Strict search yields many hits but the authors all seem to be foreigners. Thanks.
I have never heard the phrase "I wish you a good mood." In your comment you clarify your meaning:
It's like a wish for a birthday, when a speaker wishes a person to always stay in high spirits (cheerful, optimistic).
The normal birthday wish or greeting is "I wish you a happy birthday" or "Happy Birthday, shiko!" In my part of the English-speaking world, we insert whatever day it is, e.g. Easter, Canada Day, New Years Day or sometimes just Thursday or rest of the day. These are often used instead of, or part of, saying good-bye.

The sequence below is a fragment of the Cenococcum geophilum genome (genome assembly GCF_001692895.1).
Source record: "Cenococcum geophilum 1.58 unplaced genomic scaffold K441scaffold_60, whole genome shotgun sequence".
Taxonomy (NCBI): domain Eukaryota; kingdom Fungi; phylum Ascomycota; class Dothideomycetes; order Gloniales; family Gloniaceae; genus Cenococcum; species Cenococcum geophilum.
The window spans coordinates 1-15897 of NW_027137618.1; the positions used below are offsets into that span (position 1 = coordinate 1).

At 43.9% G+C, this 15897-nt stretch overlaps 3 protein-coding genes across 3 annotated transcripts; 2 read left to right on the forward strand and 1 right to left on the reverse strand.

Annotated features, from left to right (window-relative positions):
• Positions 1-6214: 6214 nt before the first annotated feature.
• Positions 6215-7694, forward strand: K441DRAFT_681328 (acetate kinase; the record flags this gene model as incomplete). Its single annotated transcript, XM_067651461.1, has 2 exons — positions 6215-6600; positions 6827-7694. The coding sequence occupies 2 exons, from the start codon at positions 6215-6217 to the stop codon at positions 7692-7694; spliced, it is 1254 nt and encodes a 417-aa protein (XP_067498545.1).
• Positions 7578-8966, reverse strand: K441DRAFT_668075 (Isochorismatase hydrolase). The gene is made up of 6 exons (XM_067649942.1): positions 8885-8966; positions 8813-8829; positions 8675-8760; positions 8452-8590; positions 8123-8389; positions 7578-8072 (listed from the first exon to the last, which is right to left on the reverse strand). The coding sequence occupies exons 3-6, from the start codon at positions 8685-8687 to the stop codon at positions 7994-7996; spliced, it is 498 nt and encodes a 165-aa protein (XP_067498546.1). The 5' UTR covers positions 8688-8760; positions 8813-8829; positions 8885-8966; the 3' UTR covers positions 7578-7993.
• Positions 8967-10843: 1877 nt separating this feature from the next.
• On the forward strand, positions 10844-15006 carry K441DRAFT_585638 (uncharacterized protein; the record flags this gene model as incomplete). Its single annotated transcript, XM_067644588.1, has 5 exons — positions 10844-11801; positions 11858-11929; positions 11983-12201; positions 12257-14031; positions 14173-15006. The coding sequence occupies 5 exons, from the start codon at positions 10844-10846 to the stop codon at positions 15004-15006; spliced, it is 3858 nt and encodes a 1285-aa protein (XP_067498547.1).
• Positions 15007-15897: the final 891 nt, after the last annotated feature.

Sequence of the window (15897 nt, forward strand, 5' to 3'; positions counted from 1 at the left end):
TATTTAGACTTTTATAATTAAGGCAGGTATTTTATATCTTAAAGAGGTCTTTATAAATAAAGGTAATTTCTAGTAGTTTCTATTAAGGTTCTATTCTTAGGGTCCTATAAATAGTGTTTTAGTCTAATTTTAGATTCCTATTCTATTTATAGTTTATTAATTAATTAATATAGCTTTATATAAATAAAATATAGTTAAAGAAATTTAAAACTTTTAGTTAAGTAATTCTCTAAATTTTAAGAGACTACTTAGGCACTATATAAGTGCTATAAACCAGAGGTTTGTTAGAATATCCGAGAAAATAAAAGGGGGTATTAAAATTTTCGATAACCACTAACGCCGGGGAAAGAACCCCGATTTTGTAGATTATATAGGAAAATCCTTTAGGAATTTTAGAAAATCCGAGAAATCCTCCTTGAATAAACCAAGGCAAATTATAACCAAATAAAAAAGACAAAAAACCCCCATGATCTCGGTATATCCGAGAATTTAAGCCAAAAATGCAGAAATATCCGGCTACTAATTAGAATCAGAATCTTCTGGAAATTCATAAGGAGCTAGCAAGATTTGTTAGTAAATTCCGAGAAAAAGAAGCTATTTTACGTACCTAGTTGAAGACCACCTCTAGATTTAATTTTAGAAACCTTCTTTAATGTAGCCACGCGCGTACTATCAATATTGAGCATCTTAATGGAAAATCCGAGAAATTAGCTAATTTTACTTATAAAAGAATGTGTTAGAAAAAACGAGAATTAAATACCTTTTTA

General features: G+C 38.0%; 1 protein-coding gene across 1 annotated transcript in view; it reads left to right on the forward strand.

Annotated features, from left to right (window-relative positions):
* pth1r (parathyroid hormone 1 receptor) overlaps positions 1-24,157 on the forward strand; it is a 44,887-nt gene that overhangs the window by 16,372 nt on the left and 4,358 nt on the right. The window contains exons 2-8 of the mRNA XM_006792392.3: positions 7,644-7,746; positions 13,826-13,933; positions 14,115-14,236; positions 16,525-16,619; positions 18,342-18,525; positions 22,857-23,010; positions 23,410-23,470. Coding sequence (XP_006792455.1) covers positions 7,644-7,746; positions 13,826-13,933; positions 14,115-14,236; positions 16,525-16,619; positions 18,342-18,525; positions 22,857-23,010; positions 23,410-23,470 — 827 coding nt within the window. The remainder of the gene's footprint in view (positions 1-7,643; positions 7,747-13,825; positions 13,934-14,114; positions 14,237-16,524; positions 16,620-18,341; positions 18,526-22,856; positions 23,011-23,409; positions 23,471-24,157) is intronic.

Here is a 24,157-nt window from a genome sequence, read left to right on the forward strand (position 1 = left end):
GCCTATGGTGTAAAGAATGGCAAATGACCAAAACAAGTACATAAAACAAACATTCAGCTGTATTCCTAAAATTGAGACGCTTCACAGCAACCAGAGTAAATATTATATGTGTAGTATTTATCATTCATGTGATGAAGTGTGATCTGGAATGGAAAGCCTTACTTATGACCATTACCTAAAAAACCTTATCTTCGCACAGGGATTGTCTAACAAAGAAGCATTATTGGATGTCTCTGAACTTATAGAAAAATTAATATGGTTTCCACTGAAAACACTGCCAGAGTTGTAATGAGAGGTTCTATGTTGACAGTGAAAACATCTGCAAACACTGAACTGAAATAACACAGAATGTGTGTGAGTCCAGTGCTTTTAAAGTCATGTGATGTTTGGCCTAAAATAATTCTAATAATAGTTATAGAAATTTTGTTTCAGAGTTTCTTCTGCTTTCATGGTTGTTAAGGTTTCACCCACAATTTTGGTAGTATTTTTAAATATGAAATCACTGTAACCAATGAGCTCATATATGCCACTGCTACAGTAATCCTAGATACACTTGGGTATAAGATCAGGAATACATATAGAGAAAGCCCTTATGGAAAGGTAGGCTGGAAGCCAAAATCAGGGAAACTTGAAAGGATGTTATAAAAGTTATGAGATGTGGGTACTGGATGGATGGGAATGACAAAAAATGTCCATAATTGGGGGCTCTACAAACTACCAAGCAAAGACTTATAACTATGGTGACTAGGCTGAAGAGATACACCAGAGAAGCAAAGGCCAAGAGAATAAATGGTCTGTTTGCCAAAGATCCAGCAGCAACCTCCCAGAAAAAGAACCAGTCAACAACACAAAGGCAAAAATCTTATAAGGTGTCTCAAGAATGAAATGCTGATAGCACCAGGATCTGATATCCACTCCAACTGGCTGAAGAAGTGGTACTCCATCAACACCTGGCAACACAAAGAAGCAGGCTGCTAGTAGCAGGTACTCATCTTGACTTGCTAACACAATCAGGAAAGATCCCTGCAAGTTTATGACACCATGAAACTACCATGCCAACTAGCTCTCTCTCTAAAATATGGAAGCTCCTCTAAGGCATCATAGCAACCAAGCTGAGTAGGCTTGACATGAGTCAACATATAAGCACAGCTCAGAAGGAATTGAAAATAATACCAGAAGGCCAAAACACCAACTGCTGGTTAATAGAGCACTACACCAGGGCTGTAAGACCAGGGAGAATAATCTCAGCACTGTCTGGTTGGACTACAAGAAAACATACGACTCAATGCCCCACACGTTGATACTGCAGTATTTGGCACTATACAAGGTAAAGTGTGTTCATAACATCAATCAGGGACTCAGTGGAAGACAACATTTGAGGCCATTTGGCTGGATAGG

Another one is "Enjoy the rest of your day," or "I hope you have a good time with your family tonight/on your trip [or whatever they said they were going to do]."
If conversation had been somewhat heavy about problems, one might say, "Keep your chin up" (meaning "Keep your mood up, remain optimistic.") or "Don't let it get you down," (meaning "Don't become depressed or give up just because things are tough or because it looks hopeless.")
A very common phrase is "I wish you all the best."
There must be more but I can't think of any that say exactly what you are asking for. We wish each other well and we want people to be happy and in a good mood, but we might have a different way of getting the message across than your native language and culture does. Languages and cultures differ that way but underneath humans pretty much all want the same things--they just find different ways of expressing themselves.